January 15, 2007
Back in October, Oracle announced Unbreakable Linux, a re-packaged version of Red Hat Enterprise Linux. Red Hat quickly replied with a stunt playing on the similar sound between Unbreakable Linux and Unfakable Linux to point out that Unbreakable Linux is just a copy of RHEL.
The reasons Oracle created their own distro are undoubtedly multiple, but I think the leading one is to provide their customers with a single vendor solution. I think that the fact that Oracle decided to base their version on RHEL is the most sensible decision. In fact, most of their customers are already using their products on RHEL. RHEL is, therefore, already a very well-supported platform for Oracle products. And, finally, RHEL is the leading Linux in the enterprise space.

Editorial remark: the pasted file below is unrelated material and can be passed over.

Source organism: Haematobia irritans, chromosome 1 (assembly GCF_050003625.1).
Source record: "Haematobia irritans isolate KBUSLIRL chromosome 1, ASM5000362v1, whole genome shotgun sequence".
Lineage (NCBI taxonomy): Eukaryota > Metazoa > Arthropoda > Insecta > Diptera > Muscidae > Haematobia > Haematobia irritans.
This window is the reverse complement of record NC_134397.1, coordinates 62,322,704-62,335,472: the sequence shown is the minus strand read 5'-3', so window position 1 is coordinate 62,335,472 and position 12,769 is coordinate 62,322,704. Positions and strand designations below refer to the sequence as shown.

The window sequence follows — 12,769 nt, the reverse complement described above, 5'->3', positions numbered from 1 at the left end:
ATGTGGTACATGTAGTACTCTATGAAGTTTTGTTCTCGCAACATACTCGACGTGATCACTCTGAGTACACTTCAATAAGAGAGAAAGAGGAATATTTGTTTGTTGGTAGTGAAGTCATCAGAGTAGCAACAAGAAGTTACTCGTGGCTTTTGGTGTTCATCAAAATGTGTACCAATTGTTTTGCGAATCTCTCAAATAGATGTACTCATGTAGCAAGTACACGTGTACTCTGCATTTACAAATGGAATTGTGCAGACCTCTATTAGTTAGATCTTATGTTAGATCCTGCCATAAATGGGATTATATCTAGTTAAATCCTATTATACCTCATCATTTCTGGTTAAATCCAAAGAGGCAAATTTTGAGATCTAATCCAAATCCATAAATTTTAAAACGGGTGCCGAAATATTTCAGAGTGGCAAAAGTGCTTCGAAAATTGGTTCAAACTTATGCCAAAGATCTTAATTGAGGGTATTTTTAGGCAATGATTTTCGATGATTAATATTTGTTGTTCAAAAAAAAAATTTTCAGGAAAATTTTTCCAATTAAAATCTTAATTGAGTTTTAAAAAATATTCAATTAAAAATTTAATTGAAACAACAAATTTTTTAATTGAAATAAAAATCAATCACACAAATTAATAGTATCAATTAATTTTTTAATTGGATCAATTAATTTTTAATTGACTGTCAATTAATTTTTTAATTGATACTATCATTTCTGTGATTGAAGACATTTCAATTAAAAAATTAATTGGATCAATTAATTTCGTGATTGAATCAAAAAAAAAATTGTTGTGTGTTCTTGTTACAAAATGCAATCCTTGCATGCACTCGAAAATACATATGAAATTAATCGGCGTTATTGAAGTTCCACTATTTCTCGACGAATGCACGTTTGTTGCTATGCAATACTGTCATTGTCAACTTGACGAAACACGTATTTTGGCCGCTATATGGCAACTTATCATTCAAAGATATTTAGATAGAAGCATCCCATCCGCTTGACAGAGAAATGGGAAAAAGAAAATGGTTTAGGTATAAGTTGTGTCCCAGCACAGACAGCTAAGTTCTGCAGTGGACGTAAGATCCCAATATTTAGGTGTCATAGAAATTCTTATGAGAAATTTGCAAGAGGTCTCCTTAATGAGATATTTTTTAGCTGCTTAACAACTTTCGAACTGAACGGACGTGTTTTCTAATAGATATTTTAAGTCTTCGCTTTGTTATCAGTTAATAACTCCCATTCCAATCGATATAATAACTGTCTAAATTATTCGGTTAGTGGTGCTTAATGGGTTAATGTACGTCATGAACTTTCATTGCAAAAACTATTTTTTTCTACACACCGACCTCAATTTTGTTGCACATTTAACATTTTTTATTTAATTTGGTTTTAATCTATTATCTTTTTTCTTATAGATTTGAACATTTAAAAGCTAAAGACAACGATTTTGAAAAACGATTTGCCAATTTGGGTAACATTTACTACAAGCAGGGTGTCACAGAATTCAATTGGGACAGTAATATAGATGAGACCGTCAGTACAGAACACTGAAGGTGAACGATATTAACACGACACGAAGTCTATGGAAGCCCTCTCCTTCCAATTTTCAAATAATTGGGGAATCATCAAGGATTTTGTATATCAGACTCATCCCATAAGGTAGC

Although Oracle’s move is entirely legal, due to the GPL and similar licenses requirements, I understand that Red Hat is not too pleased by Oracle’s move. This development could become a risk for some Red Hat businesses, even if I doubt this.
I think that the Oracle move will not have a significant impact on the Linux ecosystem. Oracle’s offering is built on top of the great RHEL codebase, but in those situations, the codebase is only a tiny part of the value. The level of support that the customer thinks they will receive as part of the contract provides the most value. Red Hat has a huge amount of Linux developers employed, which creates a situation where, if any issue arises, Red Hat will be able to debug, mitigate, and eventually fix it in a quicker way than anyone else.
Will Oracle be able to promise and deliver similar support? I think it will not happen, but only time will tell.